Some Brazilian Dutch Courage!

We began the evening with more caipirinhas – once the players had chosen and donned their costumes – which were, I have to say, very impressive!

The play was great and everybody performed with great gusto!

The games were great too and we ended up playing until quite late – all games were ones that could be easily played in the classroom to practise vocabulary, question forms,  tenses and a host of other items. We had a fun evening!

On the last two days we explored more ideas and experiences around speaking and reading. Copious amounts of tea and coffee were drunk as we shared resources both online and offline, demonstrated activities using the computer, whiteboard and anything else to hand (including the contents of my bathroom cabinet!).

On the Friday we got an extra surprise as it began to snow!  Out came the hats, scarves, boots and gloves! Out came the cameras and bang went the session! It was such a lovely and magical end to the week’s activities.

Playing in the snow

The group spent the Saturday exploring York and then it was over :-(.

Looking back it seems an age ago and while we were together it seemed like much longer than a week.
So why am I telling you about this?
Well, because to eat, sleep and breathe our subject, our teaching, our ideas and experiences together was a unique experience. I provided the physical platform for this but the fact that it worked and was a valuable (I am speaking for myself but I think/hope the others agree), very enjoyable and thought-provoking week is, I think, worth sharing!
I will leave you with some of the handiwork!
See post on the first worshop – Creating a teacher workshop
Find out more  about teacher workshops in Yorkshire
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5 Comments »

  1. What a great group of people. Enjoyed your post, made me feel I was there having fun with all of you! Congrats!

    Comment by Cesar Macher — January 19, 2011 @ 11:37 pm | Reply

    • Thank you for your lovely comment Cesar. It was certainly a fun week but serious too. It’s great that people want to travel here as we are quite remote.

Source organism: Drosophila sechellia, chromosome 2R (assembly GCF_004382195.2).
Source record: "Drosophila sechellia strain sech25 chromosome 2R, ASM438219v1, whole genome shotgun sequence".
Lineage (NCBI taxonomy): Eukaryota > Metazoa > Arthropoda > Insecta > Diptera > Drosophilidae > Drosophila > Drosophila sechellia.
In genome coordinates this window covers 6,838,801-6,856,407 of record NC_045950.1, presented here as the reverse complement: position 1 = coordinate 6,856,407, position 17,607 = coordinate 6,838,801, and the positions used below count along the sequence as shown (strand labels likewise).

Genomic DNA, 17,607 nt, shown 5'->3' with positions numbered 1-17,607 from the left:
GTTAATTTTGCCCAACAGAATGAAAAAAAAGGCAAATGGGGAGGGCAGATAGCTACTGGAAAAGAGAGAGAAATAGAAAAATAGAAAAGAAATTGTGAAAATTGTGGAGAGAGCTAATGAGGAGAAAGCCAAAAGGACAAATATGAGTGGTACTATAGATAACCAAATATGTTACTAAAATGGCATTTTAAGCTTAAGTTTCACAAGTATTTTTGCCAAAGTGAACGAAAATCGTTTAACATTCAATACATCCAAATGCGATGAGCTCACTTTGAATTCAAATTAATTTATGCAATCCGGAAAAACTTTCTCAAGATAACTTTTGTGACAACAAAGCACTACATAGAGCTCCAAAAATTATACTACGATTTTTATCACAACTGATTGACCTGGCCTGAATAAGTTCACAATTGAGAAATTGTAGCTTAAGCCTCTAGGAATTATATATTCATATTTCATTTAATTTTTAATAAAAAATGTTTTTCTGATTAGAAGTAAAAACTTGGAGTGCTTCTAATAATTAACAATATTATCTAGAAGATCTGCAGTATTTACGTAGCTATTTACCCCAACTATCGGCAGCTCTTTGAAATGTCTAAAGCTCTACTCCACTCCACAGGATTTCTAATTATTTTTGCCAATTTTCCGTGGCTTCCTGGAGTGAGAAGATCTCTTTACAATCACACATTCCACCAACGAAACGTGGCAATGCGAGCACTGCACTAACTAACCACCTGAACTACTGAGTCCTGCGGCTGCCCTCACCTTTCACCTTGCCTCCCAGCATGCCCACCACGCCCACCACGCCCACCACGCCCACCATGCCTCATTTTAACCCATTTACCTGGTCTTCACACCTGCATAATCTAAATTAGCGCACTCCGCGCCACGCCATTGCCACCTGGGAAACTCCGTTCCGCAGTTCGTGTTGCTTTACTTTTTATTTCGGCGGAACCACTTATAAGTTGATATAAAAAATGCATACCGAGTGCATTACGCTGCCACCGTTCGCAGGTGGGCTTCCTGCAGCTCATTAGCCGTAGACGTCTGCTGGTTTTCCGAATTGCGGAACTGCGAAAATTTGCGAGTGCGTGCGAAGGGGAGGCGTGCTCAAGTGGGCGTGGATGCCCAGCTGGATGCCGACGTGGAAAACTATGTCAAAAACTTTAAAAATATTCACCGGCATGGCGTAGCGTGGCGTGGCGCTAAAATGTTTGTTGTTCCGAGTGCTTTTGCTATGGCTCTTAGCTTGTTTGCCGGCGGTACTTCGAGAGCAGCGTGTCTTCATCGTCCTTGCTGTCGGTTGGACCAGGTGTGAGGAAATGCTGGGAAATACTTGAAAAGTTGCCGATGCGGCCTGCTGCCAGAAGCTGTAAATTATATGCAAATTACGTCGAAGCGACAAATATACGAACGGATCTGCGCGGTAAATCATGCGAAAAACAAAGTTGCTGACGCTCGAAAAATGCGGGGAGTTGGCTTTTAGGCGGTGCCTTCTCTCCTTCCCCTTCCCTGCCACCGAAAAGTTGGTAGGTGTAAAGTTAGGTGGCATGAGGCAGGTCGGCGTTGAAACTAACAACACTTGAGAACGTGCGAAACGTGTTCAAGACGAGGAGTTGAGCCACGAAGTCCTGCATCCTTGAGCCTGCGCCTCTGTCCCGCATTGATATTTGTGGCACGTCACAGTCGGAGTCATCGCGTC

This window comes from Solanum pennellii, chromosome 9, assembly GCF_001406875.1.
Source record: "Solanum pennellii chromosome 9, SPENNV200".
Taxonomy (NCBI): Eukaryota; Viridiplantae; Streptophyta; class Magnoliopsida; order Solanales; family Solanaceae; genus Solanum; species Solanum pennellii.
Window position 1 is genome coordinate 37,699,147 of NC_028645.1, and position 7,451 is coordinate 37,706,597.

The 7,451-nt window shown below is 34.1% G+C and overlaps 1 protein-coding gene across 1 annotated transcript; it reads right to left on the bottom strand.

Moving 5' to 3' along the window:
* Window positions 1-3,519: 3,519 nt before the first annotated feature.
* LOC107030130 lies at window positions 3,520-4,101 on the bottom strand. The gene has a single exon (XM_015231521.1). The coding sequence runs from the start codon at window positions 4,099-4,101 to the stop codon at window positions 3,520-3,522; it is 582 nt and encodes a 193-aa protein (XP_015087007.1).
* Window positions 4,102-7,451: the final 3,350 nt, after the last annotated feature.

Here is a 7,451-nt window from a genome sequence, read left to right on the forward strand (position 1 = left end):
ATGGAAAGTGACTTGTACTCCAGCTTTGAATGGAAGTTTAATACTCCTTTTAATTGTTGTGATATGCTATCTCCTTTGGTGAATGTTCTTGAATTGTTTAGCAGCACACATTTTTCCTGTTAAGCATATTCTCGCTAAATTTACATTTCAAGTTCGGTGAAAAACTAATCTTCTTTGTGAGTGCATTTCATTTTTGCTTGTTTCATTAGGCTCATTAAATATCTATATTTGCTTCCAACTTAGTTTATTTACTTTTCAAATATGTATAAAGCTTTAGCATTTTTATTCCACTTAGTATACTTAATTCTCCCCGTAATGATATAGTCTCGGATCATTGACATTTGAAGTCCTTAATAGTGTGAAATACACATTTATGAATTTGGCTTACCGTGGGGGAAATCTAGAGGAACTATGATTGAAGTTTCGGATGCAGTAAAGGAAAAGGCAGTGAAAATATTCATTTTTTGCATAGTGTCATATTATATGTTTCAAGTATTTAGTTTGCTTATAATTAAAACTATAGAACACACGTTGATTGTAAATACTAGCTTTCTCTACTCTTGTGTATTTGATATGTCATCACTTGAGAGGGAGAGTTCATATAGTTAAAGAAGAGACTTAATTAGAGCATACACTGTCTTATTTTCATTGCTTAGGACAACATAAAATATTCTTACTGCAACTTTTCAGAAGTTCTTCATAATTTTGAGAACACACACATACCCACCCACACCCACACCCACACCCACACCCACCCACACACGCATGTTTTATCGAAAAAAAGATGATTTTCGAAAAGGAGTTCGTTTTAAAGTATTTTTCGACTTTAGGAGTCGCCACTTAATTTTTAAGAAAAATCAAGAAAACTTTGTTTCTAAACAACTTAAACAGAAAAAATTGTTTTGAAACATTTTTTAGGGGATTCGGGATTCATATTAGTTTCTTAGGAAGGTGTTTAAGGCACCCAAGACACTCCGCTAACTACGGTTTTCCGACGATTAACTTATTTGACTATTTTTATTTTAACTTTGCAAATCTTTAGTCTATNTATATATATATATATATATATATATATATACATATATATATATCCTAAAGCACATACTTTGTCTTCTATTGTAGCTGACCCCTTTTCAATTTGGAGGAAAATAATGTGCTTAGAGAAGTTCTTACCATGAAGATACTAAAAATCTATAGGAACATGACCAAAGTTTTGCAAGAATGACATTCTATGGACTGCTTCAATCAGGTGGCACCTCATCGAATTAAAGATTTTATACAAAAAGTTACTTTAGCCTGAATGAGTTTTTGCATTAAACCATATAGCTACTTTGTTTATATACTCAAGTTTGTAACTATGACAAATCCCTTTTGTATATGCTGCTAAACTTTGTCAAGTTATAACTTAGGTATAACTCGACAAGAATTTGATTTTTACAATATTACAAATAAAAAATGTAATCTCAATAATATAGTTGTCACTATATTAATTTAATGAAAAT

Comment by rliberni — January 19, 2011 @ 11:56 pm | Reply

  2. I remember reading your first post on the workshop and wanting to comment – life came up and didn’t. Really have to comment on this one because this is what it is all about…

    I really think and believe that good teachers aren’t to be judged solely by the visible results of their classrooms or by qualifications – they should be judged by their own “mind set” about the job. I’ve found that most great teachers, those who students remember and were changed by – are those who don’t have a clear, visible line between job and no job. It just isn’t there. They are a teacher in the class, in the mall, while in their PJs. And of course, the consequence of this is “dispossessiveness” – they don’t cling to things but share….

    Thanks for reminding me of this big idea!!!

    Comment by David — January 20, 2011 @ 3:01 pm | Reply

    • Hi David,
      what a lovely comment. You have put it all in a very succinct way and I think this gets much closer to the idea of vocation which I believe teaching to be. Not that I don’t think there should be financial rewards, but I think there are many other rewards which are more valuable. I’m really pleased that you enjoyed the post and that it prompted you to write this great comment 🙂

      Comment by rliberni — January 20, 2011 @ 4:25 pm | Reply

  3. […] Learning together – the value of sharing Share this:ShareTwitterStumbleUponFacebookDiggEmailRedditPrintLike this:LikeBe the first to like this post. Leave a Comment […]

    Pingback by What has Design got to do with EFL? « Rliberni's Blog – Radical language — April 3, 2012 @ 6:14 pm | Reply